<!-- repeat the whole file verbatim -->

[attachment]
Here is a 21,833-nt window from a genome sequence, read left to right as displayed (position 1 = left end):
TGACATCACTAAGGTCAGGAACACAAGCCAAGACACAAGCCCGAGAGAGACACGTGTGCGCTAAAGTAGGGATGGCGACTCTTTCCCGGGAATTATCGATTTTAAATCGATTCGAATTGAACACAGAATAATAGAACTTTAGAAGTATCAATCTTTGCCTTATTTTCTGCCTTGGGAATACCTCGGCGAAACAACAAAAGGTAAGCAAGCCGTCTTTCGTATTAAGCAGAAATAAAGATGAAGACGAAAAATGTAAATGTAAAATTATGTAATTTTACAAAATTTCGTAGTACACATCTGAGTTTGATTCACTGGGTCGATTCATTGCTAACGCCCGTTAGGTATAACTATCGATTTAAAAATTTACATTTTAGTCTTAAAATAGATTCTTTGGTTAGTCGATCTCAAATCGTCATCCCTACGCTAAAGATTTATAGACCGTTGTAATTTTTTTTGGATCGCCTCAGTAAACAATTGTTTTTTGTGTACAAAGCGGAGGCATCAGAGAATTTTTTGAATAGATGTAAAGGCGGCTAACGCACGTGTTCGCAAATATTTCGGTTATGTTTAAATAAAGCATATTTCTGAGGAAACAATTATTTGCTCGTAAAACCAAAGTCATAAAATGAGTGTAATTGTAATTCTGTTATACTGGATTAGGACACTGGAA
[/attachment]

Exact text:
Here is a 21,833-nt window from a genome sequence, read left to right as displayed (position 1 = left end):
TGACATCACTAAGGTCAGGAACACAAGCCAAGACACAAGCCCGAGAGAGACACGTGTGCGCTAAAGTAGGGATGGCGACTCTTTCCCGGGAATTATCGATTTTAAATCGATTCGAATTGAACACAGAATAATAGAACTTTAGAAGTATCAATCTTTGCCTTATTTTCTGCCTTGGGAATACCTCGGCGAAACAACAAAAGGTAAGCAAGCCGTCTTTCGTATTAAGCAGAAATAAAGATGAAGACGAAAAATGTAAATGTAAAATTATGTAATTTTACAAAATTTCGTAGTACACATCTGAGTTTGATTCACTGGGTCGATTCATTGCTAACGCCCGTTAGGTATAACTATCGATTTAAAAATTTACATTTTAGTCTTAAAATAGATTCTTTGGTTAGTCGATCTCAAATCGTCATCCCTACGCTAAAGATTTATAGACCGTTGTAATTTTTTTTGGATCGCCTCAGTAAACAATTGTTTTTTGTGTACAAAGCGGAGGCATCAGAGAATTTTTTGAATAGATGTAAAGGCGGCTAACGCACGTGTTCGCAAATATTTCGGTTATGTTTAAATAAAGCATATTTCTGAGGAAACAATTATTTGCTCGTAAAACCAAAGTCATAAAATGAGTGTAATTGTAATTCTGTTATACTGGATTAGGACACTGGAA